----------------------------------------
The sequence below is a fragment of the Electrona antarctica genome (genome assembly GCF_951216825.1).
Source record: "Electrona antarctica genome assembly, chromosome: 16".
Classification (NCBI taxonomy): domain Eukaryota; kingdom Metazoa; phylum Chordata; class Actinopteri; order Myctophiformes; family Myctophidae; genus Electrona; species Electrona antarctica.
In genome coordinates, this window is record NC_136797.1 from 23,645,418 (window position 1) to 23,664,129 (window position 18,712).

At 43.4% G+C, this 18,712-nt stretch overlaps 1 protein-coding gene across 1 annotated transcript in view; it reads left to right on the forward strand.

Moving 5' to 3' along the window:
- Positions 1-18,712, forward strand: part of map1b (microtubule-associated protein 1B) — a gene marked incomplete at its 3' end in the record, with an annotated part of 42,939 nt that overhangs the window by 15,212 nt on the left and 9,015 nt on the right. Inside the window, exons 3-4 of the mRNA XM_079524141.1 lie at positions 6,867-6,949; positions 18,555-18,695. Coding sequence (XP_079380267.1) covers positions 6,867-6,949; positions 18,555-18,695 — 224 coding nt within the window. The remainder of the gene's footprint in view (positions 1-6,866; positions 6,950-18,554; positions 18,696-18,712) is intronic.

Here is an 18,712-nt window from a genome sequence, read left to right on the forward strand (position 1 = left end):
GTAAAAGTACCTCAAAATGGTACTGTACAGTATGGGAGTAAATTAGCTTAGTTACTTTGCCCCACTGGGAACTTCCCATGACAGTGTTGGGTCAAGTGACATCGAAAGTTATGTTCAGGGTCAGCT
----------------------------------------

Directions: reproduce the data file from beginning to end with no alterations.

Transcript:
The sequence below is a fragment of the Electrona antarctica genome (genome assembly GCF_951216825.1).
Source record: "Electrona antarctica genome assembly, chromosome: 16".
Classification (NCBI taxonomy): domain Eukaryota; kingdom Metazoa; phylum Chordata; class Actinopteri; order Myctophiformes; family Myctophidae; genus Electrona; species Electrona antarctica.
In genome coordinates, this window is record NC_136797.1 from 23,645,418 (window position 1) to 23,664,129 (window position 18,712).

At 43.4% G+C, this 18,712-nt stretch overlaps 1 protein-coding gene across 1 annotated transcript in view; it reads left to right on the forward strand.

Moving 5' to 3' along the window:
- Positions 1-18,712, forward strand: part of map1b (microtubule-associated protein 1B) — a gene marked incomplete at its 3' end in the record, with an annotated part of 42,939 nt that overhangs the window by 15,212 nt on the left and 9,015 nt on the right. Inside the window, exons 3-4 of the mRNA XM_079524141.1 lie at positions 6,867-6,949; positions 18,555-18,695. Coding sequence (XP_079380267.1) covers positions 6,867-6,949; positions 18,555-18,695 — 224 coding nt within the window. The remainder of the gene's footprint in view (positions 1-6,866; positions 6,950-18,554; positions 18,696-18,712) is intronic.

Here is an 18,712-nt window from a genome sequence, read left to right on the forward strand (position 1 = left end):
GTAAAAGTACCTCAAAATGGTACTGTACAGTATGGGAGTAAATTAGCTTAGTTACTTTGCCCCACTGGGAACTTCCCATGACAGTGTTGGGTCAAGTGACATCGAAAGTTATGTTCAGGGTCAGCT